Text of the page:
Life Before WeChat...But All The Same Familiar Questions: Will Mould Make Me Sick?
Several years ago I received a call from a young student who explained using Google Translate that she had recently leased a property and that she was not going to move in because when she picked up the keys she found that the main windows and carpet had fuzzy mould growing all over. The purpose of her call was to find out answers to common questions I regularly hear like:
- Can mould make me sick?
- What mould is dangerous?
- Why is there mould on walls?
- Can I break my lease because of the mould?
Over multiple calls and emails, and taking into consideration the language problems between us, I learnt that she and her mother had come out together from China to help get her setup for the start of the University year. She and her mother had intended to buy an apartment - but for some reason they had not found anything they liked, or that could be settled in time. In any case, the three months with her mother elapsed and over email she leased a new apartment close to her University from the same real estate agents that she was using to help her look for a property of her own. The problem is that she did not attend any open for inspection and leased the property without ever setting foot inside.
You'd have thought that the property manager from the same firm would show her some respect, especially since her budget for 'buying' was north of $700,000. By the time her mother returned to China, she had been paying rent on the new leased apartment for several weeks but had not yet relocated there as yet.
On picking up the key and going to the apartment, she quickly discovered that the 'beautiful, new apartment' that was advertised as 'recently completed by a developer' and 'had not even been lived in yet' was full of mould due to excessive window condensation that made the internal glass literally drip with water.
What It Looked Like
She called me in quite a state of distress and over multiple emails and SMS, I finally understood her predicament and arranged to attend to inspect. In any case, Google Translate messed up our booking and I attended on a day and time that was not what my student client thought...in any case, after more calls and trying to use simple numbers to re-schedule a day and time, I eventually got inside...
What the Real Estate Agent Said
It's easy to cover up a problem by hiring someone to say what you want them to say. In this case, the managing agent hired a firm that advertises "Free Mould Inspections". Companies that do this often focus on the simplicity of obtaining a "free detailed report". The well-know saying "There is no such thing as a free lunch" shows at once that free and quality are often polar opposites.Infact Wikipedia sums the problems up as:"You can only get something for nothing if you have previously gotten nothing for something." If one individual or group gets something at no cost, somebody else ends up paying for it. If there appears to be no direct cost to any single individual, there is a social cost.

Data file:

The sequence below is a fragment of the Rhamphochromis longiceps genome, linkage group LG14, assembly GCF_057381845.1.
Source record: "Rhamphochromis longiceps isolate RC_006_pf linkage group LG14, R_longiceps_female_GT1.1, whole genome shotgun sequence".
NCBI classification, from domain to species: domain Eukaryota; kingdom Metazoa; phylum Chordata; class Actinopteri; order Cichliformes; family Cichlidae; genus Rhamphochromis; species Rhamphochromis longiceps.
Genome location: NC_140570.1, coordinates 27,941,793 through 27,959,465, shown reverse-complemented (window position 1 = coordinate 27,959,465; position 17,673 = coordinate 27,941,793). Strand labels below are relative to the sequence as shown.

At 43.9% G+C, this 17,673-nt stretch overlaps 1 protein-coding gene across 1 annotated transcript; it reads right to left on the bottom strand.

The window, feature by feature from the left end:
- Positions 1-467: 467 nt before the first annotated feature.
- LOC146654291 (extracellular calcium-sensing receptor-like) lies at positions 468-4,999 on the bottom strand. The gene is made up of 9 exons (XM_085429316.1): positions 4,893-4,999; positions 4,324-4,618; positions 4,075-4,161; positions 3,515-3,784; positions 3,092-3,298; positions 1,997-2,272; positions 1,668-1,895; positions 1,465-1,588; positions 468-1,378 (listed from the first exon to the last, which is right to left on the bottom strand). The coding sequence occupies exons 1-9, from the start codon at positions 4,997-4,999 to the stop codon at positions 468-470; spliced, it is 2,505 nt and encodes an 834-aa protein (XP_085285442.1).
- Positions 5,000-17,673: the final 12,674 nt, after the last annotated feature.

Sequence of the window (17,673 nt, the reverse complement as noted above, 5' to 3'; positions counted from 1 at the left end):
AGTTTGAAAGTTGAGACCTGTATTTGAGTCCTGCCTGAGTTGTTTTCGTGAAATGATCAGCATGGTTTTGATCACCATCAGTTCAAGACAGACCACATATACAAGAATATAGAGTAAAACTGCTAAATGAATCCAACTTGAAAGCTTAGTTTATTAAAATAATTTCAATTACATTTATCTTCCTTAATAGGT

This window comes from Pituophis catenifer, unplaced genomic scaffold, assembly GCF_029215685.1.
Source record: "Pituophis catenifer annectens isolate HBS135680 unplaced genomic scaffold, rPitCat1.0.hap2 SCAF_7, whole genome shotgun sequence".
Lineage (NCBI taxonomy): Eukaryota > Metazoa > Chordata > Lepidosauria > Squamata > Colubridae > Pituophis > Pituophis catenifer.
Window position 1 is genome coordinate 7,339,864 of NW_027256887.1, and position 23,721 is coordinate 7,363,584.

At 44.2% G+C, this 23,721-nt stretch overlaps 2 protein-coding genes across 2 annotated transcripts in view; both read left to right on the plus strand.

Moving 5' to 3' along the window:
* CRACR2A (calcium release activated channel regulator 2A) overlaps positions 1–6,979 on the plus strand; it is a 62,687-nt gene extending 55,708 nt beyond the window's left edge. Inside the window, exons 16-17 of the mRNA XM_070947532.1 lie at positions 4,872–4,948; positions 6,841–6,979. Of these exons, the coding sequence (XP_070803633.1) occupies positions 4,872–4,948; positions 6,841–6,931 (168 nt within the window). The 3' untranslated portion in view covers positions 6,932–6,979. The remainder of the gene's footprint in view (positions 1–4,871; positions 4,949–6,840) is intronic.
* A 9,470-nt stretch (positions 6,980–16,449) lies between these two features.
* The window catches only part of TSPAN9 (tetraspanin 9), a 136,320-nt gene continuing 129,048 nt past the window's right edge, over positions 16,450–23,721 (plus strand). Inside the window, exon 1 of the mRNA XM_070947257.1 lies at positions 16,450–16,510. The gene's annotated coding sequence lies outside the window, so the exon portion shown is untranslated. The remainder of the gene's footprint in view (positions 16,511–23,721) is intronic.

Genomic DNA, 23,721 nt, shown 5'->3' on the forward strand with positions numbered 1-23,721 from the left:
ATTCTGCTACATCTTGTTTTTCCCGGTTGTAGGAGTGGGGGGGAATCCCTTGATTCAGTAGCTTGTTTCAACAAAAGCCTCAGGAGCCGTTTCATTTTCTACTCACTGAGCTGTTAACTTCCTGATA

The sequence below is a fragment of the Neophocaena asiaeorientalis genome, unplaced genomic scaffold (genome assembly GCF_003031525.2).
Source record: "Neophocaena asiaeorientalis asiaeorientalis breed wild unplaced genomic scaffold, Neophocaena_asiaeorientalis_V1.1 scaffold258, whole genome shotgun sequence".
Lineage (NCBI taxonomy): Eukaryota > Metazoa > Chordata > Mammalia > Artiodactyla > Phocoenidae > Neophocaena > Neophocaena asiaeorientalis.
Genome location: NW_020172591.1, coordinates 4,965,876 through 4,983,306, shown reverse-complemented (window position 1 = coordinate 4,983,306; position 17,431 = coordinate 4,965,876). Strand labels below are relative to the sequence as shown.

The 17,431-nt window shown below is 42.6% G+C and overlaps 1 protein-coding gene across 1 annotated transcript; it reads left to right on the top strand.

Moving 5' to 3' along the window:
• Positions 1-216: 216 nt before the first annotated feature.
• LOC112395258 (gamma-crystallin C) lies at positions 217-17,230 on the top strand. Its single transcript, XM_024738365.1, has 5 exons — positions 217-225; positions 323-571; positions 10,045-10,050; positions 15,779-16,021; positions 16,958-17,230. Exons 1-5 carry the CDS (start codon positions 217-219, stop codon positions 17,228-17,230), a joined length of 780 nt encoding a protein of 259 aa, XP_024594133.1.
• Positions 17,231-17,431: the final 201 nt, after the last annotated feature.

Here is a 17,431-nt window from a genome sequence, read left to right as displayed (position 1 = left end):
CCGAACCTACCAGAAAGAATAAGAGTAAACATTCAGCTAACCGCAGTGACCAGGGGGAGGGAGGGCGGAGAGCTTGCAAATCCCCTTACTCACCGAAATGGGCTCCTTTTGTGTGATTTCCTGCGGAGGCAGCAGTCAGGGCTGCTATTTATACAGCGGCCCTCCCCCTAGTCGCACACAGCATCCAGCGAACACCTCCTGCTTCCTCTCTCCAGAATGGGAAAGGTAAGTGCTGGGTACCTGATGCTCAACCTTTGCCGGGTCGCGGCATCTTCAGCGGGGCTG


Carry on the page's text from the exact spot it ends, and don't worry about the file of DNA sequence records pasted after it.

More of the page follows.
And this sums up what the real estate agent ended up doing to the tenant. By hiring a firm to peddle poor quality advice, the agent fulfilled his or her duty under the Act to respond to the tenants' complaint, but in doing so discharged their responsibility in an unscrupulous way.
See how the managing agent (mis-)uses the "free pseudo-science" against the tenant. One would have thought that the managing agent would convey the problem back to the landlord and seek a more professional solution?
I should also mention that knowingly misleading either the tenant of the landlord is a serious breach of the Guidelines. For example, in Victoria complaints about property management/estate agents is made through Consumer Affairs.
This site allows the prospective tenant to search and review by address, agency or landlord to check up on other people's experiences. This type of review website lists dodgy tenancies and is another example of social proof in action, and often a last resort when a moral victory is sought.